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Museum and archaeological site of Arellano

Archaeological remains


Museum and archaeological site of Arellano - Catavinos.
icono pie de fotoCatavinos.
Museum and archaeological site of Arellano - Dolia.
icono pie de fotoDolia.
Museum and archaeological site of Arellano - Cella Vinarium.
icono pie de fotoCella Vinarium.
Museum and archaeological site of Arellano - Mosaico de las musas.
icono pie de fotoMosaico de las musas.
See all the photos


It is a Roman archaeological site located 4 miles south of Arellano, just a short distance from Estella-Lizarra. Its name, "Aurelianum", gave rise to the place name of the village.

The place is also known as the "Villa of the Muses" thanks to the discovery of the spectacular Roman mosaic of "the Musas". This work is art is housed in the National Archaeological Museum, but a detailed reproduction can be seen in its original location. Its name is due to the representation of the nine goddesses and their masters.

The archaeological remains found show that the villa was built between the 1st and 5th centuries AD. Digs have revealed rooms from the 1st to the 3rd centuries AD for the production of wine, and other later rooms that turned the villa into a luxurious country residence related to the worship of Cybele and her son and lover Attis. One of the most curious findings is a ceramic wine glass, the icon of the museum.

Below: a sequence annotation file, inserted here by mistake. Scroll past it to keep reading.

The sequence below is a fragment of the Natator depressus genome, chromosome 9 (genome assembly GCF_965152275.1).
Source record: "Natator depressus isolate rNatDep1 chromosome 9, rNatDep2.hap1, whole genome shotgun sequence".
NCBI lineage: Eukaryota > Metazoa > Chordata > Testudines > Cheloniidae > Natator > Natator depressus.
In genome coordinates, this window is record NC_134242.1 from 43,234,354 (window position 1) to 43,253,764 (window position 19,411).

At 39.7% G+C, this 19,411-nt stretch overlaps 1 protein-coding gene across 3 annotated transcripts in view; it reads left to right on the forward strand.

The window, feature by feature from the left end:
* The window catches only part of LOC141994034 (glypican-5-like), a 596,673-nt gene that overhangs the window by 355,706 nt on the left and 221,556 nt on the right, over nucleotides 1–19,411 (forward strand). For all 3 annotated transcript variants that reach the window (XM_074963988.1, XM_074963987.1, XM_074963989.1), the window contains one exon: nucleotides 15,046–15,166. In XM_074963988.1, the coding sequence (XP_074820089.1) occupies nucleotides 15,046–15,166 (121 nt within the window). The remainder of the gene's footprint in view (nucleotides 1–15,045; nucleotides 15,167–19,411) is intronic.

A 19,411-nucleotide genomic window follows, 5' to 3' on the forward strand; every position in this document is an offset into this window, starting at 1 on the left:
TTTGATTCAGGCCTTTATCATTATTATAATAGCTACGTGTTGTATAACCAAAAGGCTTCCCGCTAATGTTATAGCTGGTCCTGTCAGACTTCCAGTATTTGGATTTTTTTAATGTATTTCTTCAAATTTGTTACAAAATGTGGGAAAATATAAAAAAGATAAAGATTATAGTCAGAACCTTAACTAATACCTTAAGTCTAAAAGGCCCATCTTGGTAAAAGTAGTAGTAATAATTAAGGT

The visit to the complex starts in a modern building, a building of 2,411 square metres in the centre of the villa. There are a number of information panels in the entrance, plus lecterns at strategic points of the visit.

A metal walkway facilitates access to the different rooms. The visitor can see gravel in two colours that marks out the different phases of construction: the grey shows the structures of the 1st-3rd centuries AD and the pink those of the 4th and 5th centuries.

The most striking places from the first era are the "fumarium", a room in which wine was artificially aged through heat and smoke, and the "Cella Vinaria" (wine cellar), whose value lies in having conserved all its production equipment. Also in display are 15 "dolias", large earthenware jars for keeping wine with an average capacity of 700 litres, and the stone altar that recalls the combination of activities related to wine production and religious celebrations.

Another of the villa's surprises is the 3-metre-deep tank that was mainly supplied by rainwater. Its discovery was quite exceptional, because this kind of construction is more commonly found in Mediterranean areas.

The rooms paved with mosaics correspond to the second era. Apart from the one in the 'muses' room, there are two more, one in the bedroom and the other In the "Oecus" (living room). This one measures 90 square metres. Both refer to the worship of Cybele and Attis.

Outside the building, and also corresponding to the second period of construction, you can visit the stables and the "Taurobolio". This is a rectangular building with porches around a courtyard, in the centre of which altars with bull heads can be seen.


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